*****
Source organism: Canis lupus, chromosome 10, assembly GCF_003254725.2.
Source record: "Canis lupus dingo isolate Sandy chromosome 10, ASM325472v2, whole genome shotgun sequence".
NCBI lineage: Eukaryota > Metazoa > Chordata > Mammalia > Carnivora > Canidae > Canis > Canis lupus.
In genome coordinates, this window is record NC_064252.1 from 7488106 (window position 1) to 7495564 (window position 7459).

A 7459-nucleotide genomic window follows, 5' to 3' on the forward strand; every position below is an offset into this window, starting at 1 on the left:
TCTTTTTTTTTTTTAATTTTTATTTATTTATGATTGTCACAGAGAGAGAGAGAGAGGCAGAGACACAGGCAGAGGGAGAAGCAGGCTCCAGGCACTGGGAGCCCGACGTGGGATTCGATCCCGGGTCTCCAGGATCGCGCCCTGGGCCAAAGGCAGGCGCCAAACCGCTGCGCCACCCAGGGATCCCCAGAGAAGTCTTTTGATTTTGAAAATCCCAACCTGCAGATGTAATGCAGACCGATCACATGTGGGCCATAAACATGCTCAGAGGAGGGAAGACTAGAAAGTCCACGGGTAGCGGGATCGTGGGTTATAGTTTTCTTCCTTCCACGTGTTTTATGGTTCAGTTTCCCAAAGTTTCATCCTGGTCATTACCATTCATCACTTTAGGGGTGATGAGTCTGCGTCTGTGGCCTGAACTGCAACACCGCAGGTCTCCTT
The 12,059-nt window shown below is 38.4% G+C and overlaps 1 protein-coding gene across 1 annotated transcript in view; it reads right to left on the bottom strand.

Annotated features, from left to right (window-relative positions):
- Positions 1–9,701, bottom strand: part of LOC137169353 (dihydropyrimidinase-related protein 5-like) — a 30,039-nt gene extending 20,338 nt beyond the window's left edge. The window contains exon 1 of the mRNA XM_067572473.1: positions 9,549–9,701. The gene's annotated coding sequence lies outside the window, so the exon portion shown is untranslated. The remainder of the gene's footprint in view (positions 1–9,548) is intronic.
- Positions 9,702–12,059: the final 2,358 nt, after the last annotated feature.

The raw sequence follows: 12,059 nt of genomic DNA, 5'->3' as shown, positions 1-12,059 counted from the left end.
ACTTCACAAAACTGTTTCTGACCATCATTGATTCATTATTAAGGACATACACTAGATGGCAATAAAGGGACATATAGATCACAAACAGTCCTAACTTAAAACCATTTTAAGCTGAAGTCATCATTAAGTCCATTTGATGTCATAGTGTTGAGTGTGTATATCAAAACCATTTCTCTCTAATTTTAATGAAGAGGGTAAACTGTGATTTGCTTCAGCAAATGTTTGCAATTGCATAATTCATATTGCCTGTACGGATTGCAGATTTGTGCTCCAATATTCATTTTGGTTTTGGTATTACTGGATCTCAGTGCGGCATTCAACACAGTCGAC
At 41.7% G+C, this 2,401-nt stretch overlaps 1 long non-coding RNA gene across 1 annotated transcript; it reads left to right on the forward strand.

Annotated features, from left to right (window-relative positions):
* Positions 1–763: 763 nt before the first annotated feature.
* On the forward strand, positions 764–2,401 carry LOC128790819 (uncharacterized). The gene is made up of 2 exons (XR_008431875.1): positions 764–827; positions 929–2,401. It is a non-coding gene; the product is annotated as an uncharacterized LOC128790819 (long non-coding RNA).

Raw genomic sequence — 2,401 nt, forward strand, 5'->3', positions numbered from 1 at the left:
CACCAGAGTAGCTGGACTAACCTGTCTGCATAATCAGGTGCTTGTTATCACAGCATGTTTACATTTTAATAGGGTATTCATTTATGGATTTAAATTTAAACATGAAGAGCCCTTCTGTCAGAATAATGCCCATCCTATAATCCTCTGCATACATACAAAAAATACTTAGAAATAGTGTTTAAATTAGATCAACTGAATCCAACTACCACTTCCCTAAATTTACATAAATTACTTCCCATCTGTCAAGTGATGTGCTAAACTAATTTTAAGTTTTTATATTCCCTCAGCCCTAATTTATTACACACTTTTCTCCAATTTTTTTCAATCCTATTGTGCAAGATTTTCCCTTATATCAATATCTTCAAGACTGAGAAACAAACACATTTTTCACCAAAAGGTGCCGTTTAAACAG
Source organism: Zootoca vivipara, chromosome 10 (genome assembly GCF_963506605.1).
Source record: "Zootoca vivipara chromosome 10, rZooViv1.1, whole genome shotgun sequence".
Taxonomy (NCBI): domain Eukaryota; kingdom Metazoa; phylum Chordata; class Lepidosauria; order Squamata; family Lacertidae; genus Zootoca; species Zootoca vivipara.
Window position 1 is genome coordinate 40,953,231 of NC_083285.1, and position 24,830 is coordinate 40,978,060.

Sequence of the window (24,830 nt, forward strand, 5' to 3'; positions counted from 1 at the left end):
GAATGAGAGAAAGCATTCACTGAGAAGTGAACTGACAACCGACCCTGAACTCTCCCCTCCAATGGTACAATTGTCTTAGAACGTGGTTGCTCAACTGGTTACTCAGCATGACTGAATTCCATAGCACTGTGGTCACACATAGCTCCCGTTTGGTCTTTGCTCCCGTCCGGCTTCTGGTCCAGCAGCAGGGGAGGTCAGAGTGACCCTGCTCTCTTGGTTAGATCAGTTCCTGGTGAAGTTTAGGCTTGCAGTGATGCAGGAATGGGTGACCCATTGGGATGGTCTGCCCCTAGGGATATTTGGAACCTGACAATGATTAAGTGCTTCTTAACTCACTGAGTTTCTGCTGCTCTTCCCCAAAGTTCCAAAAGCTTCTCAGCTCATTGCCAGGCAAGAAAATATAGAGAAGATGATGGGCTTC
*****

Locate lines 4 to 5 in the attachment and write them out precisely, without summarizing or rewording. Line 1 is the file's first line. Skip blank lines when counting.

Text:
In genome coordinates, this window is record NC_064252.1 from 7488106 (window position 1) to 7495564 (window position 7459).

A 7459-nucleotide genomic window follows, 5' to 3' on the forward strand; every position below is an offset into this window, starting at 1 on the left: